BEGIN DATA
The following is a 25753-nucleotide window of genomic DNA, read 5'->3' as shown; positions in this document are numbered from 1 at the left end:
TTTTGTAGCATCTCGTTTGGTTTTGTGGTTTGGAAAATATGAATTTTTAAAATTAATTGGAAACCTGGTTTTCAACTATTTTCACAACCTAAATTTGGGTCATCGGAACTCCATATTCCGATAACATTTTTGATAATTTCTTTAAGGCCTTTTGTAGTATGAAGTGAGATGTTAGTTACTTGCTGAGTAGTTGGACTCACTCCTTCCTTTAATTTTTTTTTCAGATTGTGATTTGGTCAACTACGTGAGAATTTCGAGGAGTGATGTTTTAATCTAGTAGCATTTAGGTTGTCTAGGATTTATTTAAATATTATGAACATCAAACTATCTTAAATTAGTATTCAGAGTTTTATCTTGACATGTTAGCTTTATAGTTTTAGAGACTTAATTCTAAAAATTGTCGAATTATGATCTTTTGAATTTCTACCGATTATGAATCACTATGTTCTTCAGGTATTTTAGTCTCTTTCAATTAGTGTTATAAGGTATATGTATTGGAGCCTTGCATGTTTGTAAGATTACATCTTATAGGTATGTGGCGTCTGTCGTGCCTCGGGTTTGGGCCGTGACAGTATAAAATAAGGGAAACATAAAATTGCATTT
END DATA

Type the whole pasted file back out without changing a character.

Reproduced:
The following is a 25753-nucleotide window of genomic DNA, read 5'->3' as shown; positions in this document are numbered from 1 at the left end:
TTTTGTAGCATCTCGTTTGGTTTTGTGGTTTGGAAAATATGAATTTTTAAAATTAATTGGAAACCTGGTTTTCAACTATTTTCACAACCTAAATTTGGGTCATCGGAACTCCATATTCCGATAACATTTTTGATAATTTCTTTAAGGCCTTTTGTAGTATGAAGTGAGATGTTAGTTACTTGCTGAGTAGTTGGACTCACTCCTTCCTTTAATTTTTTTTTCAGATTGTGATTTGGTCAACTACGTGAGAATTTCGAGGAGTGATGTTTTAATCTAGTAGCATTTAGGTTGTCTAGGATTTATTTAAATATTATGAACATCAAACTATCTTAAATTAGTATTCAGAGTTTTATCTTGACATGTTAGCTTTATAGTTTTAGAGACTTAATTCTAAAAATTGTCGAATTATGATCTTTTGAATTTCTACCGATTATGAATCACTATGTTCTTCAGGTATTTTAGTCTCTTTCAATTAGTGTTATAAGGTATATGTATTGGAGCCTTGCATGTTTGTAAGATTACATCTTATAGGTATGTGGCGTCTGTCGTGCCTCGGGTTTGGGCCGTGACAGTATAAAATAAGGGAAACATAAAATTGCATTT